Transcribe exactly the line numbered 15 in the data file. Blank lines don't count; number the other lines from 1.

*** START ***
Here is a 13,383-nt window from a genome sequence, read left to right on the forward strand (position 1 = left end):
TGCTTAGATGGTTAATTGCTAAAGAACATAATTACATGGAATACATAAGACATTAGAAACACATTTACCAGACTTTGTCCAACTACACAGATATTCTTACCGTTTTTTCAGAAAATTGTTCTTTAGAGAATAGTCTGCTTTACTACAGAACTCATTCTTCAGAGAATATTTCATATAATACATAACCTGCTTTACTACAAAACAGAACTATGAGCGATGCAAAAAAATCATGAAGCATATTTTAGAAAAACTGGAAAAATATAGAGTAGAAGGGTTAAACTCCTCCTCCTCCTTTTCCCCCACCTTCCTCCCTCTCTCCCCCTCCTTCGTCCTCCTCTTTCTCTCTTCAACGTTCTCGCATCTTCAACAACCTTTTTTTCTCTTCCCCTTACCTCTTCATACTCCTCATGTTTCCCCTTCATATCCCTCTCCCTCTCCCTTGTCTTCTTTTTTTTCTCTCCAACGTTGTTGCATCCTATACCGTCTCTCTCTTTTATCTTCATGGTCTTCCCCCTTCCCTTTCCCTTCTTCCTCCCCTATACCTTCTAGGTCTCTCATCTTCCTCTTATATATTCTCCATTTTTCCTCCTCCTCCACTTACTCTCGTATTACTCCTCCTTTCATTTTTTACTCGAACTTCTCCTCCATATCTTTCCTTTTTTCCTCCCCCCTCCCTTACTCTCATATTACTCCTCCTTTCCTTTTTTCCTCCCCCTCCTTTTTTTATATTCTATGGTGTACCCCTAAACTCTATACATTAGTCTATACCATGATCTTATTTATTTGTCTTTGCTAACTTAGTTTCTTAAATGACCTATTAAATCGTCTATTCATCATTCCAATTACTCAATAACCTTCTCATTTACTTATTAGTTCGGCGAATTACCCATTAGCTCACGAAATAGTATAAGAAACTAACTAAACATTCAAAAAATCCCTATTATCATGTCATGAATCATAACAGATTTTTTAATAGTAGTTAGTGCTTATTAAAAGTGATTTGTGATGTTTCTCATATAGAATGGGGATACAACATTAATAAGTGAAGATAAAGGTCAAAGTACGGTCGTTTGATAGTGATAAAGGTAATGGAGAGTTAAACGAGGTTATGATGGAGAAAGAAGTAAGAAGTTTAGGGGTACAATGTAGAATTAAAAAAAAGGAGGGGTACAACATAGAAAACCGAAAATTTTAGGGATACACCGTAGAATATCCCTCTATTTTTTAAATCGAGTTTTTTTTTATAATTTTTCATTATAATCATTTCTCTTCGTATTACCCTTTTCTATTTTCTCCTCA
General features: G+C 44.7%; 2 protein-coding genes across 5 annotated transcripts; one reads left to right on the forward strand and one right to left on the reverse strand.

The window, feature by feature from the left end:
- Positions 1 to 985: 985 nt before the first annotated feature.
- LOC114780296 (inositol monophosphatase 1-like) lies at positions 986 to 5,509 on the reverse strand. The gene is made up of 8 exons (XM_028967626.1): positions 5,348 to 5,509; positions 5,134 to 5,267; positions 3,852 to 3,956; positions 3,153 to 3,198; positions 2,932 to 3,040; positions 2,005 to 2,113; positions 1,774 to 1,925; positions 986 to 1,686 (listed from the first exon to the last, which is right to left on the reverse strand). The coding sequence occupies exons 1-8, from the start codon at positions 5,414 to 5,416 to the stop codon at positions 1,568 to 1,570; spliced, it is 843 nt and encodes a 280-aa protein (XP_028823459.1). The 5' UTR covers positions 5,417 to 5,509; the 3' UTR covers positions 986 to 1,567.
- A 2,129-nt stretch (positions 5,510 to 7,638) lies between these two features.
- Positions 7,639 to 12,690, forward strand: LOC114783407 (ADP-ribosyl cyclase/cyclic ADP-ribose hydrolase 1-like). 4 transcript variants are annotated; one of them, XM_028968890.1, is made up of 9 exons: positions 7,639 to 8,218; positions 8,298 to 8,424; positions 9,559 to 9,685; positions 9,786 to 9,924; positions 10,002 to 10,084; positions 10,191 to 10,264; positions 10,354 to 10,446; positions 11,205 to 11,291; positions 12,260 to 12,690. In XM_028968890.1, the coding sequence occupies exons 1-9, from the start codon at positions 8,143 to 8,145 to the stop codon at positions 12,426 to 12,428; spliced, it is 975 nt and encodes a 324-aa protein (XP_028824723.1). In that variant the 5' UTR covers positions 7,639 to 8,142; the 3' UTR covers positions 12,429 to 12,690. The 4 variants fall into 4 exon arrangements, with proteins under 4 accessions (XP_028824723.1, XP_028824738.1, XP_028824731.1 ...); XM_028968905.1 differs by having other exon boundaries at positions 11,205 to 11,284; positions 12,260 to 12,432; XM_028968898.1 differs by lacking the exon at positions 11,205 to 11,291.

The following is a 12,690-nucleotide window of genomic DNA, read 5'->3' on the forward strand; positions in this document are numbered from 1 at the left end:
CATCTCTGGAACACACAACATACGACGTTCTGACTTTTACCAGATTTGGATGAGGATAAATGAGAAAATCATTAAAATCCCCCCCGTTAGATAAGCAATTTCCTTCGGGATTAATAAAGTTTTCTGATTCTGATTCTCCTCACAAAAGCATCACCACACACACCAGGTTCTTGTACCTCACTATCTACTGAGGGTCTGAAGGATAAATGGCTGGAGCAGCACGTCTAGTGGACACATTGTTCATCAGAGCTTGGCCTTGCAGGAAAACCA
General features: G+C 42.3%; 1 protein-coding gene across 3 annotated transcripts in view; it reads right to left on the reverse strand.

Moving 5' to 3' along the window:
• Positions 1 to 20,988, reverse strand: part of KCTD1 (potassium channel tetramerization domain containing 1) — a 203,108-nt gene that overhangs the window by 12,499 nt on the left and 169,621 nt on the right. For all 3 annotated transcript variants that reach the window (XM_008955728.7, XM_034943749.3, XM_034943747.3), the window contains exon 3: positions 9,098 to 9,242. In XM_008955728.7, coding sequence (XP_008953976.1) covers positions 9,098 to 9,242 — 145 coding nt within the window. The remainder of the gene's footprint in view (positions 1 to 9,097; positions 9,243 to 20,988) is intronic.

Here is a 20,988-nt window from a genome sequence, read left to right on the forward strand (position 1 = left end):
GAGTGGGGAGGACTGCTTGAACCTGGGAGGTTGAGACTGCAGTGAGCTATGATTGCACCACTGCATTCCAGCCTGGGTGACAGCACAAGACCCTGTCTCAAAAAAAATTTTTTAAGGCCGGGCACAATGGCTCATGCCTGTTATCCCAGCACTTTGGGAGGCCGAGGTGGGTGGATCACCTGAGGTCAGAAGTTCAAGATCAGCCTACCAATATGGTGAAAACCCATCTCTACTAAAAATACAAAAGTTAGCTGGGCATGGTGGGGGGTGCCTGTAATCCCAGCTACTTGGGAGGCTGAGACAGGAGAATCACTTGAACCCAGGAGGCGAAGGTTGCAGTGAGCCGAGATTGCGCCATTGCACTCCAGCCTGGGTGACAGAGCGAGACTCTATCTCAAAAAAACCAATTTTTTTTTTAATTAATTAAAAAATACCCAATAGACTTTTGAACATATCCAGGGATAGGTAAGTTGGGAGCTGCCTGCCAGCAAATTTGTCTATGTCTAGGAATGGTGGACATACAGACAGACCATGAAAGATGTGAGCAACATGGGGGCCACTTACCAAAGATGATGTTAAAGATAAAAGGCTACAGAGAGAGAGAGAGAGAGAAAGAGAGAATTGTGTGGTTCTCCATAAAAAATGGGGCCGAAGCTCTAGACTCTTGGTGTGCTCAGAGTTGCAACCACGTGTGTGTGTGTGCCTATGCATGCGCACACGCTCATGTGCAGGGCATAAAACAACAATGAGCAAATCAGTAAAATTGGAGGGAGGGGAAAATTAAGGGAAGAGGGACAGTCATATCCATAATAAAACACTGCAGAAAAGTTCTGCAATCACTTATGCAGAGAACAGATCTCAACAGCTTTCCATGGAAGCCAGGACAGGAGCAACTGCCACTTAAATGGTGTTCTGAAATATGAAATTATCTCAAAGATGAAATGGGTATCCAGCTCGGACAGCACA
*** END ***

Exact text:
GAGTGGGGAGGACTGCTTGAACCTGGGAGGTTGAGACTGCAGTGAGCTATGATTGCACCACTGCATTCCAGCCTGGGTGACAGCACAAGACCCTGTCTCAAAAAAAATTTTTTAAGGCCGGGCACAATGGCTCATGCCTGTTATCCCAGCACTTTGGGAGGCCGAGGTGGGTGGATCACCTGAGGTCAGAAGTTCAAGATCAGCCTACCAATATGGTGAAAACCCATCTCTACTAAAAATACAAAAGTTAGCTGGGCATGGTGGGGGGTGCCTGTAATCCCAGCTACTTGGGAGGCTGAGACAGGAGAATCACTTGAACCCAGGAGGCGAAGGTTGCAGTGAGCCGAGATTGCGCCATTGCACTCCAGCCTGGGTGACAGAGCGAGACTCTATCTCAAAAAAACCAATTTTTTTTTTAATTAATTAAAAAATACCCAATAGACTTTTGAACATATCCAGGGATAGGTAAGTTGGGAGCTGCCTGCCAGCAAATTTGTCTATGTCTAGGAATGGTGGACATACAGACAGACCATGAAAGATGTGAGCAACATGGGGGCCACTTACCAAAGATGATGTTAAAGATAAAAGGCTACAGAGAGAGAGAGAGAGAGAAAGAGAGAATTGTGTGGTTCTCCATAAAAAATGGGGCCGAAGCTCTAGACTCTTGGTGTGCTCAGAGTTGCAACCACGTGTGTGTGTGTGCCTATGCATGCGCACACGCTCATGTGCAGGGCATAAAACAACAATGAGCAAATCAGTAAAATTGGAGGGAGGGGAAAATTAAGGGAAGAGGGACAGTCATATCCATAATAAAACACTGCAGAAAAGTTCTGCAATCACTTATGCAGAGAACAGATCTCAACAGCTTTCCATGGAAGCCAGGACAGGAGCAACTGCCACTTAAATGGTGTTCTGAAATATGAAATTATCTCAAAGATGAAATGGGTATCCAGCTCGGACAGCACA